Google announced in a conference hosted by TechCrunch on Monday that they have released a new document reading format for online use. Referred to as Fast Flip, this site is meant to mimic the feeling, process, and texture of reading a real book. Google, of course, thinks this will lead to more advertising revenue for publishers and themselves.

Fast Flip is indeed a fast way to scan across the many websites who have signed on. Instead of loading every website you might want to read, Flat Flip displays screenshots of the websites’ stories, organized by category, topic, and headline.


The homepage at Google's Fast Flip.

The stories are displayed on electronic pages that can be flipped through similar to a PDF file. About 30-40 publishers, web outlets and broadcasters have signed on to support this new format right now. The groups include such giants as Newsweek, Businessweek, the New York Times and the Washington Post.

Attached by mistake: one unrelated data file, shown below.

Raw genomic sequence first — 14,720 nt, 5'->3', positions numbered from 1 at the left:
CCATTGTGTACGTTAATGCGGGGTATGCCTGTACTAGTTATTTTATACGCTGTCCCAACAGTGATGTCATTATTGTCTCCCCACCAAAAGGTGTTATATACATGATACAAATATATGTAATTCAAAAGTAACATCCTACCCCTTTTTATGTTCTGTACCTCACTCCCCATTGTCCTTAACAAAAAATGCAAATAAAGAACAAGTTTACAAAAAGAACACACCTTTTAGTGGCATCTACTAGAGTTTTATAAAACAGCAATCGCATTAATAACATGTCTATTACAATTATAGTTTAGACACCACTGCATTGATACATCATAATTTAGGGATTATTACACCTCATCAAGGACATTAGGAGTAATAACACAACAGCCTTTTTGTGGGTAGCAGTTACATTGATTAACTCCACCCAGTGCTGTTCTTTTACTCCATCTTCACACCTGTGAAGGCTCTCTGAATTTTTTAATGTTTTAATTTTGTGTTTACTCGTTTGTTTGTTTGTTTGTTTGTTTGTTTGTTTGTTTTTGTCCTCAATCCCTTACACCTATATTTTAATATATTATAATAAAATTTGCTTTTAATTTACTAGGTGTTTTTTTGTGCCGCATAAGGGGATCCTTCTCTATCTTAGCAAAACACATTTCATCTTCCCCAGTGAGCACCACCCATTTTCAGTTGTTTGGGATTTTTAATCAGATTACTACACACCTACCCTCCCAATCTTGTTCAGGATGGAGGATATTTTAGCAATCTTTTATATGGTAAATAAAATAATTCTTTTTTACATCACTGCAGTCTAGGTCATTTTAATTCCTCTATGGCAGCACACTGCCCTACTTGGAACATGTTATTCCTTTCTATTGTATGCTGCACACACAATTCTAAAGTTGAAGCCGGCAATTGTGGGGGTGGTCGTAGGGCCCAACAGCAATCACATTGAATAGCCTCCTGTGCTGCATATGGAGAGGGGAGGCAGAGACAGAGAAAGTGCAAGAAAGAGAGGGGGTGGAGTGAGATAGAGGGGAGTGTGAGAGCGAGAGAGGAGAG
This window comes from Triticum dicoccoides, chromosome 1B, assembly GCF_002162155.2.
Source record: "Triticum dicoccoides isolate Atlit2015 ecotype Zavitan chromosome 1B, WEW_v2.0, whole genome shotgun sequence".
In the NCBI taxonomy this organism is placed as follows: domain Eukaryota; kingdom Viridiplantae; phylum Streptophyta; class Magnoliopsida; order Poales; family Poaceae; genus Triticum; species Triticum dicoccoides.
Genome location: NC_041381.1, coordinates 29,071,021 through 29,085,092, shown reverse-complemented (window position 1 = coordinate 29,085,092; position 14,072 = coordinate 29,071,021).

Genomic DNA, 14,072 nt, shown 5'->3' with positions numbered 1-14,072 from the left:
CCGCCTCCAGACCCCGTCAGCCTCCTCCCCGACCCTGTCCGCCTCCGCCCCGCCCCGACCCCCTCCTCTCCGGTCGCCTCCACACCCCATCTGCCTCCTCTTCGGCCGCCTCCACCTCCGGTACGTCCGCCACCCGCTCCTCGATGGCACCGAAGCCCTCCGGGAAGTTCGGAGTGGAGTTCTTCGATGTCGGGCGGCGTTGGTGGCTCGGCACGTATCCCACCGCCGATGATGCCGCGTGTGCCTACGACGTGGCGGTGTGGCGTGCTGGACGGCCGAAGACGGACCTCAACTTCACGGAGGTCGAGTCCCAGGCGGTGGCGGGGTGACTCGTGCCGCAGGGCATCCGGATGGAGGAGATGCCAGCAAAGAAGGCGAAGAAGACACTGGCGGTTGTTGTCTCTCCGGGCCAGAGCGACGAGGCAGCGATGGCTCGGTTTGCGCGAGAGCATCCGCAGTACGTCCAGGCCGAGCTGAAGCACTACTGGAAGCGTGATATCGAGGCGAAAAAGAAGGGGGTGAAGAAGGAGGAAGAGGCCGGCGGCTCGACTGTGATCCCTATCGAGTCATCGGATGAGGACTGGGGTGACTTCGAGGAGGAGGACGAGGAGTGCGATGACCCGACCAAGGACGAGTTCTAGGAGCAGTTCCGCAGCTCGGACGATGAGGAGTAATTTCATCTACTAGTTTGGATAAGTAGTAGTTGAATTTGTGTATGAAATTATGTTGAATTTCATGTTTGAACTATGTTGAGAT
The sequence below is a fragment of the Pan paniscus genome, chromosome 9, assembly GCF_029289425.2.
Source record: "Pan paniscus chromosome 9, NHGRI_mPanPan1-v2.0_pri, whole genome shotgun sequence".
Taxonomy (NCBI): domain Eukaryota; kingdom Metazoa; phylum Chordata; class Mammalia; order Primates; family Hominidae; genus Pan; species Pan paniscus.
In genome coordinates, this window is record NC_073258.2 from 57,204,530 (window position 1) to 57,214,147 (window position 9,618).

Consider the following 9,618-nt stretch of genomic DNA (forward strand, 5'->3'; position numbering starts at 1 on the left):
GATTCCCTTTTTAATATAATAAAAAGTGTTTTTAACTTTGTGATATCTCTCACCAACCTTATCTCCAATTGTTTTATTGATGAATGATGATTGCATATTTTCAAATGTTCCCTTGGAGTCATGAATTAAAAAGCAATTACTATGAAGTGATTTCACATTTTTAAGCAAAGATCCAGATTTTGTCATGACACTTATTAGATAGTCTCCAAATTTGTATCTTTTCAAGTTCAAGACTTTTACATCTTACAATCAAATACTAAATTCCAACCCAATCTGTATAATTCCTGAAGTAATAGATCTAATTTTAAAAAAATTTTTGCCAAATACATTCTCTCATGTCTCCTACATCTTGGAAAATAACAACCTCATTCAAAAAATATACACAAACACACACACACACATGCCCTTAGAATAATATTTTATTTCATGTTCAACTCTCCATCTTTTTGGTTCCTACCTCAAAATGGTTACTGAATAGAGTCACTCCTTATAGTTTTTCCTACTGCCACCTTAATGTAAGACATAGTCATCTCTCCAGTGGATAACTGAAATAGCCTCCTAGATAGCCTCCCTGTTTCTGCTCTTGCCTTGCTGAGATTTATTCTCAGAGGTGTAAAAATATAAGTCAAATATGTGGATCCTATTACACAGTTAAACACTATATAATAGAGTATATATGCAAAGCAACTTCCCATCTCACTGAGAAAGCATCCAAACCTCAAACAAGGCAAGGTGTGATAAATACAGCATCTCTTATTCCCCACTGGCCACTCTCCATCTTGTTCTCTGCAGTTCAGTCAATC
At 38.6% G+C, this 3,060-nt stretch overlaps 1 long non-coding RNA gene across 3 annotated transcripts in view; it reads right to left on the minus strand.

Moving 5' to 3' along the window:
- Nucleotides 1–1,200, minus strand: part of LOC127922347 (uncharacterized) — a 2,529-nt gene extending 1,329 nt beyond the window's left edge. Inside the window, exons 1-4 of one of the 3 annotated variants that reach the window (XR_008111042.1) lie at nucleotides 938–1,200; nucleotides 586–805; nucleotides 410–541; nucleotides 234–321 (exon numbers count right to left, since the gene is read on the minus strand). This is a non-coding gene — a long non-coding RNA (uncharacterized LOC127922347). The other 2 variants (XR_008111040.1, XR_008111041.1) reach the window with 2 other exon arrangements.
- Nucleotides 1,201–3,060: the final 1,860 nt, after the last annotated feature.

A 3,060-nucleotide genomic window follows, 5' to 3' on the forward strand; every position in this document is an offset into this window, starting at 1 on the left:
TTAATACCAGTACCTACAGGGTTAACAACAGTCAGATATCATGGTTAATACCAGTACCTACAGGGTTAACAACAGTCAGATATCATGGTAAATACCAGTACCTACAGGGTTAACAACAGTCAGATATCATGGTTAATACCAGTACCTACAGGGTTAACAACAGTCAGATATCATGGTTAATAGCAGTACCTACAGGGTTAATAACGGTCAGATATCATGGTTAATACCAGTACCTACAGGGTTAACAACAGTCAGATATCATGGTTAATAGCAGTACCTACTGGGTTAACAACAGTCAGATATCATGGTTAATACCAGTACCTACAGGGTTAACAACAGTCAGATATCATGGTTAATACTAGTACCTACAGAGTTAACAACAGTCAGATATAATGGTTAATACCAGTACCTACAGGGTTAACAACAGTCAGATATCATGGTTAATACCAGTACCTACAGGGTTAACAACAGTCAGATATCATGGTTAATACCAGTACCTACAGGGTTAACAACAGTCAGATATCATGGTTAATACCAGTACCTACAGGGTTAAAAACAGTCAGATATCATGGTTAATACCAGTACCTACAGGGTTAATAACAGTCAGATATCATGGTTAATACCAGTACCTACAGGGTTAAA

This is part of Google’s Dedication to publishers, which includes funneling more profits towards publishers and helping newspaper companies to develop a model by which they can charge for access to premium website content. Google hopes Fast Flip will become popular by making online reading easier and more enjoyable, leading to showing more advertisements to more people and ideally give most of the ad revenue to publishers. It would only make sense that Newspapers would want fast flip to be successful”"but not too successful. The newspaper executives still need people to actually go to their sites where they can charge for ads without having to share with Google.

Clicking on an article embiggens that article. A sidebar allows you to navigate to other related stories.

Clicking on an article embiggens that article. A sidebar allows you to navigate to other related stories.

This seems like a great partnership, further expanding Google’s reach and influence while preserving one of the oldest and most fundamental arts of American culture. That being said, it also sounds like Google might be attempting to reinvent the web’s wheel, the PDF. As with most Internet start-ups, only time will tell.

About The Author

Ryan Cloutier is a Blast correspondent

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